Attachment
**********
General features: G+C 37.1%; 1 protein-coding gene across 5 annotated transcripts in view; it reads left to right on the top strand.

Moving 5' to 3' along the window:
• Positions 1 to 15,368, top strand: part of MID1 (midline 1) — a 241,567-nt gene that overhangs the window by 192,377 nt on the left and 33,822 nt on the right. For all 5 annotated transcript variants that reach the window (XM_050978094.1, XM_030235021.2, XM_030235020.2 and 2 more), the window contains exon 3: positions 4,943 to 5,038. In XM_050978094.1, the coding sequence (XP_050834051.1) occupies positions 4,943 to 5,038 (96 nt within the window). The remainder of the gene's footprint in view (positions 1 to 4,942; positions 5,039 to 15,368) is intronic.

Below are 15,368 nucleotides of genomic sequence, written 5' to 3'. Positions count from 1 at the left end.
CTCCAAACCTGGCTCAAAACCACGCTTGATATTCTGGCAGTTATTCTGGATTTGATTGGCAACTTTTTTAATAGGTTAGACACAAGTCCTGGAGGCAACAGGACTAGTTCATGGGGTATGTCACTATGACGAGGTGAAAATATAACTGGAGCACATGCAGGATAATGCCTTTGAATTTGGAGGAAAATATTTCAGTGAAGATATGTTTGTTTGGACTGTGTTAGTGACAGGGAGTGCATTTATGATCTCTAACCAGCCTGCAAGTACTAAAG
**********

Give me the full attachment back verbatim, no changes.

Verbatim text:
General features: G+C 37.1%; 1 protein-coding gene across 5 annotated transcripts in view; it reads left to right on the top strand.

Moving 5' to 3' along the window:
• Positions 1 to 15,368, top strand: part of MID1 (midline 1) — a 241,567-nt gene that overhangs the window by 192,377 nt on the left and 33,822 nt on the right. For all 5 annotated transcript variants that reach the window (XM_050978094.1, XM_030235021.2, XM_030235020.2 and 2 more), the window contains exon 3: positions 4,943 to 5,038. In XM_050978094.1, the coding sequence (XP_050834051.1) occupies positions 4,943 to 5,038 (96 nt within the window). The remainder of the gene's footprint in view (positions 1 to 4,942; positions 5,039 to 15,368) is intronic.

Below are 15,368 nucleotides of genomic sequence, written 5' to 3'. Positions count from 1 at the left end.
CTCCAAACCTGGCTCAAAACCACGCTTGATATTCTGGCAGTTATTCTGGATTTGATTGGCAACTTTTTTAATAGGTTAGACACAAGTCCTGGAGGCAACAGGACTAGTTCATGGGGTATGTCACTATGACGAGGTGAAAATATAACTGGAGCACATGCAGGATAATGCCTTTGAATTTGGAGGAAAATATTTCAGTGAAGATATGTTTGTTTGGACTGTGTTAGTGACAGGGAGTGCATTTATGATCTCTAACCAGCCTGCAAGTACTAAAG